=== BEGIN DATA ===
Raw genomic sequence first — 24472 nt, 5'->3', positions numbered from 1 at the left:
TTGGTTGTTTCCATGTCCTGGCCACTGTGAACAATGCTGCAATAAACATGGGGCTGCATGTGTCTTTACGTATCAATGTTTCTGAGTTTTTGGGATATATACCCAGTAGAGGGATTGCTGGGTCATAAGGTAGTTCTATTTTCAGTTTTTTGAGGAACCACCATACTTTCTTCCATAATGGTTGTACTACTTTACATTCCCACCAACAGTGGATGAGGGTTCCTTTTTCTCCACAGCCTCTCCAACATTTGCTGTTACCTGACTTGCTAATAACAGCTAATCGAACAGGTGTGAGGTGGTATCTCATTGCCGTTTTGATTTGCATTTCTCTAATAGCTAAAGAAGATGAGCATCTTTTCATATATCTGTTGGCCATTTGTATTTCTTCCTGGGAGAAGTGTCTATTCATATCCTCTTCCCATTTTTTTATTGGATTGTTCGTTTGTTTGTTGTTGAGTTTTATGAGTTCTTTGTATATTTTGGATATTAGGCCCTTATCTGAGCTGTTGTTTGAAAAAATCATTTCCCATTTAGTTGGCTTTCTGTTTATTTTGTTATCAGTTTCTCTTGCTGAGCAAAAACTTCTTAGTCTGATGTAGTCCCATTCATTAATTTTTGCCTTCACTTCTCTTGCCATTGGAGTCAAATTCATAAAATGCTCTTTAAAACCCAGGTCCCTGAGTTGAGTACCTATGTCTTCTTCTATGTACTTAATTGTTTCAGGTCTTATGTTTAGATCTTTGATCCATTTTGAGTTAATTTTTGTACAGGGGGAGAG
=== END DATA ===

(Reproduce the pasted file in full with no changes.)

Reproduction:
Raw genomic sequence first — 24472 nt, 5'->3', positions numbered from 1 at the left:
TTGGTTGTTTCCATGTCCTGGCCACTGTGAACAATGCTGCAATAAACATGGGGCTGCATGTGTCTTTACGTATCAATGTTTCTGAGTTTTTGGGATATATACCCAGTAGAGGGATTGCTGGGTCATAAGGTAGTTCTATTTTCAGTTTTTTGAGGAACCACCATACTTTCTTCCATAATGGTTGTACTACTTTACATTCCCACCAACAGTGGATGAGGGTTCCTTTTTCTCCACAGCCTCTCCAACATTTGCTGTTACCTGACTTGCTAATAACAGCTAATCGAACAGGTGTGAGGTGGTATCTCATTGCCGTTTTGATTTGCATTTCTCTAATAGCTAAAGAAGATGAGCATCTTTTCATATATCTGTTGGCCATTTGTATTTCTTCCTGGGAGAAGTGTCTATTCATATCCTCTTCCCATTTTTTTATTGGATTGTTCGTTTGTTTGTTGTTGAGTTTTATGAGTTCTTTGTATATTTTGGATATTAGGCCCTTATCTGAGCTGTTGTTTGAAAAAATCATTTCCCATTTAGTTGGCTTTCTGTTTATTTTGTTATCAGTTTCTCTTGCTGAGCAAAAACTTCTTAGTCTGATGTAGTCCCATTCATTAATTTTTGCCTTCACTTCTCTTGCCATTGGAGTCAAATTCATAAAATGCTCTTTAAAACCCAGGTCCCTGAGTTGAGTACCTATGTCTTCTTCTATGTACTTAATTGTTTCAGGTCTTATGTTTAGATCTTTGATCCATTTTGAGTTAATTTTTGTACAGGGGGAGAG